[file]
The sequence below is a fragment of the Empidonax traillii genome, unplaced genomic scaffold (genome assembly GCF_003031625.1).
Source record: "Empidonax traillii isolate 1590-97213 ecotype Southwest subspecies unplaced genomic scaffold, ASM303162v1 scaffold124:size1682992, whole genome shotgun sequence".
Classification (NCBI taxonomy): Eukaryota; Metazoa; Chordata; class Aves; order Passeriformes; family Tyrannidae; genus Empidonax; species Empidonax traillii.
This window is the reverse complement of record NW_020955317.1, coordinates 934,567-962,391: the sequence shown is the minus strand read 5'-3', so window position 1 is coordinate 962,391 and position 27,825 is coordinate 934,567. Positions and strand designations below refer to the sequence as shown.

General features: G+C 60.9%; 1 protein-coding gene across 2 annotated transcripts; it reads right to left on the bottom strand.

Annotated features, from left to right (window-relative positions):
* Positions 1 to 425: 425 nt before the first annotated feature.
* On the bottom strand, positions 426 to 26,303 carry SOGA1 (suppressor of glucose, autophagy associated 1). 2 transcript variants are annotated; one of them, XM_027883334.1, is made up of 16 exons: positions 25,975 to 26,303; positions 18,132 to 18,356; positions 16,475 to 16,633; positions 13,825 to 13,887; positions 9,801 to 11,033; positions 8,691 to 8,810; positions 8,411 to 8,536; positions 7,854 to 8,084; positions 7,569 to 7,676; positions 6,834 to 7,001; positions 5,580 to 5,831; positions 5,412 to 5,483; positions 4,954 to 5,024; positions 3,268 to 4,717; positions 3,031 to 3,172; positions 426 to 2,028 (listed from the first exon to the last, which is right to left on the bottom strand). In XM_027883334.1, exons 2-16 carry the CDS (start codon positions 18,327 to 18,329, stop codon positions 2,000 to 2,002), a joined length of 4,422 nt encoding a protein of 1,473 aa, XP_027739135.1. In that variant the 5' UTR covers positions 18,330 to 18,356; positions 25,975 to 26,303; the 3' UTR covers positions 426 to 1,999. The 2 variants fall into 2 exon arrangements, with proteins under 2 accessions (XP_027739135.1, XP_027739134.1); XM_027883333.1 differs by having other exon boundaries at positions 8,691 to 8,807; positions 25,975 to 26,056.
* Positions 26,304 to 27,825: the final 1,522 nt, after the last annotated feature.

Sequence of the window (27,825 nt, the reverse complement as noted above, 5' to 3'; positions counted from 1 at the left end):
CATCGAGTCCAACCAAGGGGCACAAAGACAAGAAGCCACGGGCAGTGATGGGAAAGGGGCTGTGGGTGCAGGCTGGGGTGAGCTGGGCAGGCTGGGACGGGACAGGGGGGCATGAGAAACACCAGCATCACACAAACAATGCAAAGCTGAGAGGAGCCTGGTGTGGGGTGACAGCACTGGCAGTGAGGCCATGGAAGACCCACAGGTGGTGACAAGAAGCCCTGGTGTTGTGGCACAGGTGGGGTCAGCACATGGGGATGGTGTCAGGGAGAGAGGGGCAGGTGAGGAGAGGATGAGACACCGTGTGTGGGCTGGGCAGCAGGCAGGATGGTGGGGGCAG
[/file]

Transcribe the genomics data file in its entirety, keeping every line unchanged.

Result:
The sequence below is a fragment of the Empidonax traillii genome, unplaced genomic scaffold (genome assembly GCF_003031625.1).
Source record: "Empidonax traillii isolate 1590-97213 ecotype Southwest subspecies unplaced genomic scaffold, ASM303162v1 scaffold124:size1682992, whole genome shotgun sequence".
Classification (NCBI taxonomy): Eukaryota; Metazoa; Chordata; class Aves; order Passeriformes; family Tyrannidae; genus Empidonax; species Empidonax traillii.
This window is the reverse complement of record NW_020955317.1, coordinates 934,567-962,391: the sequence shown is the minus strand read 5'-3', so window position 1 is coordinate 962,391 and position 27,825 is coordinate 934,567. Positions and strand designations below refer to the sequence as shown.

General features: G+C 60.9%; 1 protein-coding gene across 2 annotated transcripts; it reads right to left on the bottom strand.

Annotated features, from left to right (window-relative positions):
* Positions 1 to 425: 425 nt before the first annotated feature.
* On the bottom strand, positions 426 to 26,303 carry SOGA1 (suppressor of glucose, autophagy associated 1). 2 transcript variants are annotated; one of them, XM_027883334.1, is made up of 16 exons: positions 25,975 to 26,303; positions 18,132 to 18,356; positions 16,475 to 16,633; positions 13,825 to 13,887; positions 9,801 to 11,033; positions 8,691 to 8,810; positions 8,411 to 8,536; positions 7,854 to 8,084; positions 7,569 to 7,676; positions 6,834 to 7,001; positions 5,580 to 5,831; positions 5,412 to 5,483; positions 4,954 to 5,024; positions 3,268 to 4,717; positions 3,031 to 3,172; positions 426 to 2,028 (listed from the first exon to the last, which is right to left on the bottom strand). In XM_027883334.1, exons 2-16 carry the CDS (start codon positions 18,327 to 18,329, stop codon positions 2,000 to 2,002), a joined length of 4,422 nt encoding a protein of 1,473 aa, XP_027739135.1. In that variant the 5' UTR covers positions 18,330 to 18,356; positions 25,975 to 26,303; the 3' UTR covers positions 426 to 1,999. The 2 variants fall into 2 exon arrangements, with proteins under 2 accessions (XP_027739135.1, XP_027739134.1); XM_027883333.1 differs by having other exon boundaries at positions 8,691 to 8,807; positions 25,975 to 26,056.
* Positions 26,304 to 27,825: the final 1,522 nt, after the last annotated feature.

Sequence of the window (27,825 nt, the reverse complement as noted above, 5' to 3'; positions counted from 1 at the left end):
CATCGAGTCCAACCAAGGGGCACAAAGACAAGAAGCCACGGGCAGTGATGGGAAAGGGGCTGTGGGTGCAGGCTGGGGTGAGCTGGGCAGGCTGGGACGGGACAGGGGGGCATGAGAAACACCAGCATCACACAAACAATGCAAAGCTGAGAGGAGCCTGGTGTGGGGTGACAGCACTGGCAGTGAGGCCATGGAAGACCCACAGGTGGTGACAAGAAGCCCTGGTGTTGTGGCACAGGTGGGGTCAGCACATGGGGATGGTGTCAGGGAGAGAGGGGCAGGTGAGGAGAGGATGAGACACCGTGTGTGGGCTGGGCAGCAGGCAGGATGGTGGGGGCAG